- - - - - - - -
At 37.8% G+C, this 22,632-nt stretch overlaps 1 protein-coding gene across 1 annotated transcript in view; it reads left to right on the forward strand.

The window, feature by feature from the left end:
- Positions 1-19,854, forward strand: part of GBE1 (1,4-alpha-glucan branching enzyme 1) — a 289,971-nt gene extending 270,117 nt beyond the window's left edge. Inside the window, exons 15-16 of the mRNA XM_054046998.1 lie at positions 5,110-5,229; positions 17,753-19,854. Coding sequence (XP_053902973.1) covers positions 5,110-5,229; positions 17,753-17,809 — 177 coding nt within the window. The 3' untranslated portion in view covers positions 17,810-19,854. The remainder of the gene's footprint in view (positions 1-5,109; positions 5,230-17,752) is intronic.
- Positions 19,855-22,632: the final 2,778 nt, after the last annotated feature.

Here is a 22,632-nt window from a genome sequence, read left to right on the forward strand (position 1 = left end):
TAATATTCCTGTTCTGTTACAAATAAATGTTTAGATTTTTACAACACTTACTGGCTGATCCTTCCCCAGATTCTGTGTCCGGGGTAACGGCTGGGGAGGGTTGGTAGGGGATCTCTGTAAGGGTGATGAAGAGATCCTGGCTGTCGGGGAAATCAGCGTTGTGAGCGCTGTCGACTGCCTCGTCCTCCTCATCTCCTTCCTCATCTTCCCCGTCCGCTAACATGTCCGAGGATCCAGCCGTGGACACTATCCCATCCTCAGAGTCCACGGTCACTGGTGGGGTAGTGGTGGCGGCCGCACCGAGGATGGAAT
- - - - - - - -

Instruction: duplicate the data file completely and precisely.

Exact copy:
At 37.8% G+C, this 22,632-nt stretch overlaps 1 protein-coding gene across 1 annotated transcript in view; it reads left to right on the forward strand.

The window, feature by feature from the left end:
- Positions 1-19,854, forward strand: part of GBE1 (1,4-alpha-glucan branching enzyme 1) — a 289,971-nt gene extending 270,117 nt beyond the window's left edge. Inside the window, exons 15-16 of the mRNA XM_054046998.1 lie at positions 5,110-5,229; positions 17,753-19,854. Coding sequence (XP_053902973.1) covers positions 5,110-5,229; positions 17,753-17,809 — 177 coding nt within the window. The 3' untranslated portion in view covers positions 17,810-19,854. The remainder of the gene's footprint in view (positions 1-5,109; positions 5,230-17,752) is intronic.
- Positions 19,855-22,632: the final 2,778 nt, after the last annotated feature.

Here is a 22,632-nt window from a genome sequence, read left to right on the forward strand (position 1 = left end):
TAATATTCCTGTTCTGTTACAAATAAATGTTTAGATTTTTACAACACTTACTGGCTGATCCTTCCCCAGATTCTGTGTCCGGGGTAACGGCTGGGGAGGGTTGGTAGGGGATCTCTGTAAGGGTGATGAAGAGATCCTGGCTGTCGGGGAAATCAGCGTTGTGAGCGCTGTCGACTGCCTCGTCCTCCTCATCTCCTTCCTCATCTTCCCCGTCCGCTAACATGTCCGAGGATCCAGCCGTGGACACTATCCCATCCTCAGAGTCCACGGTCACTGGTGGGGTAGTGGTGGCGGCCGCACCGAGGATGGAAT